Service - Brazil
Bespoke training increases unloader expertise in Brazil
Realizing the performance and safety benefits of tailored operator training programs is Brazilian power-generation company, Eneva. Operating a Siwertell unloader at its 360MW thermoelectric plant in Itaqui, Eneva completed its first program in 2014, and then returned for a scaled-up version for numerous new personnel.
When its Siwertell 790 D-type continuous ship unloader went into operation in 2014, Eneva approached Bruks Siwertell to provide theoretical and practical training, enabling its personnel to operate the new unloader safely and efficiently. Upon completion, six local operators were competent in all aspects of unloader operation, ensuring the best performance possible.
Two years later, Eneva needed to significantly expand its available pool of qualified personnel; training a much larger number of operators, 26 in total, as well as a process engineer.
Almost all of the students had already gained initial experience with the unloader, working under the supervision of the operators trained and certified by Bruks Siwertell in 2014. However, to ensure the efficiency of the logistics process, minimize discharge times and maximize operational availability and safety, Eneva wanted its new personnel to gain expert knowledge of the equipment directly from the original equipment manufacturer (OEM).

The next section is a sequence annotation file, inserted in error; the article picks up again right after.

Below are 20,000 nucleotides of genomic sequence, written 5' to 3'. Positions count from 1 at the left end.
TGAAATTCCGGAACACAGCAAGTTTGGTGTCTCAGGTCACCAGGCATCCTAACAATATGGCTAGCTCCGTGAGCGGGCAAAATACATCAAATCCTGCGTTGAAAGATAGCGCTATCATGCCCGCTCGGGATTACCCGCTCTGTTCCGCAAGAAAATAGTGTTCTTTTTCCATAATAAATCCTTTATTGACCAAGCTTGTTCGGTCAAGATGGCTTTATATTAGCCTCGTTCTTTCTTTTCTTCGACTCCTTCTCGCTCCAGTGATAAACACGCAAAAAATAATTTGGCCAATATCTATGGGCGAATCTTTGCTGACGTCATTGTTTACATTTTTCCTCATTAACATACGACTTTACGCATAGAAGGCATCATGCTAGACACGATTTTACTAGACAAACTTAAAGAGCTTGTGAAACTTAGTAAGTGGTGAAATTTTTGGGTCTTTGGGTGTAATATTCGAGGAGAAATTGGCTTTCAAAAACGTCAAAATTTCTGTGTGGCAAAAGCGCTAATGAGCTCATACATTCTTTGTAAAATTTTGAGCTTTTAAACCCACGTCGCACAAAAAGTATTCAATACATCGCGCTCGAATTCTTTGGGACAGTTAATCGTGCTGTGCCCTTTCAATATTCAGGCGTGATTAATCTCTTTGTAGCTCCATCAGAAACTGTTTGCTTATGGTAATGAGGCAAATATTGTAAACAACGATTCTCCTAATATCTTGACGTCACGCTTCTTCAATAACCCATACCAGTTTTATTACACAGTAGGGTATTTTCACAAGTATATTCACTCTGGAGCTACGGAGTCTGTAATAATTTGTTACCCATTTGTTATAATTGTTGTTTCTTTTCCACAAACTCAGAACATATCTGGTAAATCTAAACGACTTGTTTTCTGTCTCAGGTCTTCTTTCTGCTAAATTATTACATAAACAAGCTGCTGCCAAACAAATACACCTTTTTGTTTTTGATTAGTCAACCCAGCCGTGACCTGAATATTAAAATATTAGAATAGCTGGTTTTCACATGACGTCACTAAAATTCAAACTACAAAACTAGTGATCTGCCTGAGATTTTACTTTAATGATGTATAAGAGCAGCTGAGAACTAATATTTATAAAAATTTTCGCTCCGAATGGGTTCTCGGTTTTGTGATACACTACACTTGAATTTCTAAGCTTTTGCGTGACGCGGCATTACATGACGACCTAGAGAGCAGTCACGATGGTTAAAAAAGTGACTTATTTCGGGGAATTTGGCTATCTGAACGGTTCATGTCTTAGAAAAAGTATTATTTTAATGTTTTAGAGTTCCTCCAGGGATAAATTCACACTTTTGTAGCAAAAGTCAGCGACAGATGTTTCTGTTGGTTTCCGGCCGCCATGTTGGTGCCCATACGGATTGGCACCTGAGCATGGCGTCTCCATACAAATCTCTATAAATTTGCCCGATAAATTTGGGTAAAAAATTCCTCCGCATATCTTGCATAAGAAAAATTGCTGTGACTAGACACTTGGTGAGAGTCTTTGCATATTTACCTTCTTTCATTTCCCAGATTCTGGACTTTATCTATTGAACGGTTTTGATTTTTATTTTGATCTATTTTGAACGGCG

Eneva also wanted its new operators to be trained on the actual equipment they will be using, making it essential to undertake the training on site.
Bruks Siwertell consulted with Eneva to devise a bespoke training package. Eneva wanted to provide its new trainees with the same level of knowledge about machine construction, root-cause analysis, trouble-shooting and operating techniques as the original class of 2014.
Properly trained operators follow safe, efficient working practices, respond better in emergency scenarios, and minimize the risk of damage to equipment. The most effective training requires delivery by an expert and a combination of approaches; theoretical, hands-on, and experiential training on the actual equipment used.
Bruks Siwertell believes that while the need for initial operator training is obvious, training can be very useful for refreshing operators’ skills after a few years. While in-house trickle-down training is sometimes used for new operators, the best practice is always to offer them OEM specialist training, exactly as in this case with personnel at Itaqui.
Upon completion of the training, Lino Souza, Operations Manager for Eneva at Itaqui said: “We were very satisfied with the training provided; the trainees said it was particularly useful to them to apply their training in ship unloading operations.”